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Re: [News] [Rival] Feds Recommend Fast Internet Lanes for Rich People; Judge Defends Freedom of Speech

In comp.os.linux.advocacy, Roy Schestowitz
on Fri, 07 Sep 2007 12:34:10 +0100
> Feds OK Fee for Priority Web Traffic
> ,----[ Quote ]
> | The agency told the Federal Communications Commission, which is reviewing 
> | high-speed Internet practices, that it is opposed to "Net neutrality," the 
> | principle that all Internet sites should be equally accessible to any Web 
> | user.   
> `----
> http://apnews.myway.com/article/20070906/D8RG2J9O0.html

That's one way to spin it.  An alternative fashion is to
allow payment of a fee to expedite traffic for certain
users; presumably the model will be that a website provider
using a certain carrier/provider can pay extra to said
carrier/provider to increase bandwidth from his website
to that carrier/provider's subscribers.

Still another alternative is to have a website on provider
A make arrangements with A, another carrier/provider B, or
both, to expedite bandwidth through B for B's subscribers.

A third is suggested by the story: "...'Net Neutrality',
the principle that all Internet sites should be equally
accessible to any Web user".  The trouble is that "any Web
user" could include such persons as automated bots (who
couldn't care less about visual niceties, generally),
Links/Lynx text-only browsers, Dillo (Designed to be
Idiotic, Light, and Lightning-Optimized?), which is quick
and can show pictures, but can't understand XHTML or
Javascript, IE (which has its own brands of silliness),
Firefox, Amaya (a French effort with some interesting
capabilities), a presumably Symbian native browser used on
mobile phone equipment, and an ad-hoc affair created from
Java's JEditorPane widget (which has some HTML parsing
capabilities but isn't all that capable).  There are also
Braille adapters, I'm given to understand, to allow blind
users to use the Web -- somehow.  Presumably festival can
also be adapted to various uses, in order to speak the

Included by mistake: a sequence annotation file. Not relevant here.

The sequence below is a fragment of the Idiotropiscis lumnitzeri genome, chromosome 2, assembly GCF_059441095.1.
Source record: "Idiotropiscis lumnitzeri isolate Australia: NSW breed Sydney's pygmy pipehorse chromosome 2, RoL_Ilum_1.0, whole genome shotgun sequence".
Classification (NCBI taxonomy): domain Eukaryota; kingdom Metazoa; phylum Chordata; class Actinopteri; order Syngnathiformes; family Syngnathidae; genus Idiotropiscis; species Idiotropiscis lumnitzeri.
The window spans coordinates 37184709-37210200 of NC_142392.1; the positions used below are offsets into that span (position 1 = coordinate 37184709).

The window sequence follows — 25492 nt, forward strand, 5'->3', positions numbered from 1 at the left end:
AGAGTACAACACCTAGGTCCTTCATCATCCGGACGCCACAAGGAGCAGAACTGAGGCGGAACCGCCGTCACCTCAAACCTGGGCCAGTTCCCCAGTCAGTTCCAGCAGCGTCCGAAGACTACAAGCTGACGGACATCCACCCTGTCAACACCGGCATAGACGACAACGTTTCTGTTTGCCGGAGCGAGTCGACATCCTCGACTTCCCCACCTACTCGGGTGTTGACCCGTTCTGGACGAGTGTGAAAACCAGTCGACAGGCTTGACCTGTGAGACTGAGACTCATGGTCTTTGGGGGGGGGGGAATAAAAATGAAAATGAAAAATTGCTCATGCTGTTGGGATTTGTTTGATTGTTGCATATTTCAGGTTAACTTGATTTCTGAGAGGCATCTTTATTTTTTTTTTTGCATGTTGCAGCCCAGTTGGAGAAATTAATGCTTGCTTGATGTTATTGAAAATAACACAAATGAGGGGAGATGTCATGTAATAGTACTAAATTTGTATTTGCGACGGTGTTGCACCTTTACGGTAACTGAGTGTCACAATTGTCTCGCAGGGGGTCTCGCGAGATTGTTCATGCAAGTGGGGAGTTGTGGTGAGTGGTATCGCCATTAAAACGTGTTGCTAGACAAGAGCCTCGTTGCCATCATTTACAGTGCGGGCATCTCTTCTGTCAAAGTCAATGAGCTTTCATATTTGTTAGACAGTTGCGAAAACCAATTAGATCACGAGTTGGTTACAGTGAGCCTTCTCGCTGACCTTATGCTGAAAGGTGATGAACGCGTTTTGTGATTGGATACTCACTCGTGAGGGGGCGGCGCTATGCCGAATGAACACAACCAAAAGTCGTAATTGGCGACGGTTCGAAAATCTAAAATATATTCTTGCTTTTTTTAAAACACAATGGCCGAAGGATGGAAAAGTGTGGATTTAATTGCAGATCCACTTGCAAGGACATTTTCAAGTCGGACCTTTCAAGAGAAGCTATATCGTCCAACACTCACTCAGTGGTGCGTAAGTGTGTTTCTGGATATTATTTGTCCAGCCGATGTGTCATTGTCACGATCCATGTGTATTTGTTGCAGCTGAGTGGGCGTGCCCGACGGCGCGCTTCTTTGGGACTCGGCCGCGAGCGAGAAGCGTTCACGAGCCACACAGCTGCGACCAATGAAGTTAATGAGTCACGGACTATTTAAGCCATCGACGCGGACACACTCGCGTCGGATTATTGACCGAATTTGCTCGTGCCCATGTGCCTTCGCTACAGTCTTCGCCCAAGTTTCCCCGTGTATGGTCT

words of a website to a blind user's ear.

Equal access?  Somehow, I doubt it, though one has
to ask regarding which context is meant.

Another, far more ridiculous (and hopefully
illegal!) alternative would be to pay carrier/provider
A, B, or even C to slow down or shut out C's subscribers
entirely, as opposed to simply configuring the website to
block IP addys known to originate from C, or throttle them
through a slow switch.  This is probably the most worrisome
option -- and the article is on record as stating that
'the agency said it will continue to monitor and enforce
any anticompetitive conduct to ensure a competitive
broadband marketplace', so hopefully this won't happen.
But mere hope won't cut it.

Any of these could lead to much madness, of course,
but we do have to characterize the problem correctly,
and I'm frankly not sure which one of these is closest in
that regard.  The trouble is that we already have expedited
bandwidth/payments; DSL and cable are the cheapest and
slowest (unless one counts classical 53k dialup or such
mobile esoterica as AT&T's EDGE network) of a long chain
of possibilities, which may end at OC-768 (39.81312 Gbits/s
of bandwidth goodness -- or about 26,500 DSL lines, if one
assumes 1.5 Mbits/s therefor).  At my rates ($40/month) an
OC-768 will cost about $1474 per hour, though presumably
the optical carrier providers will not charge quite that
much.  Note that OC-3072 is contemplated, which will of
course carry (and presumably cost) 4 times as much.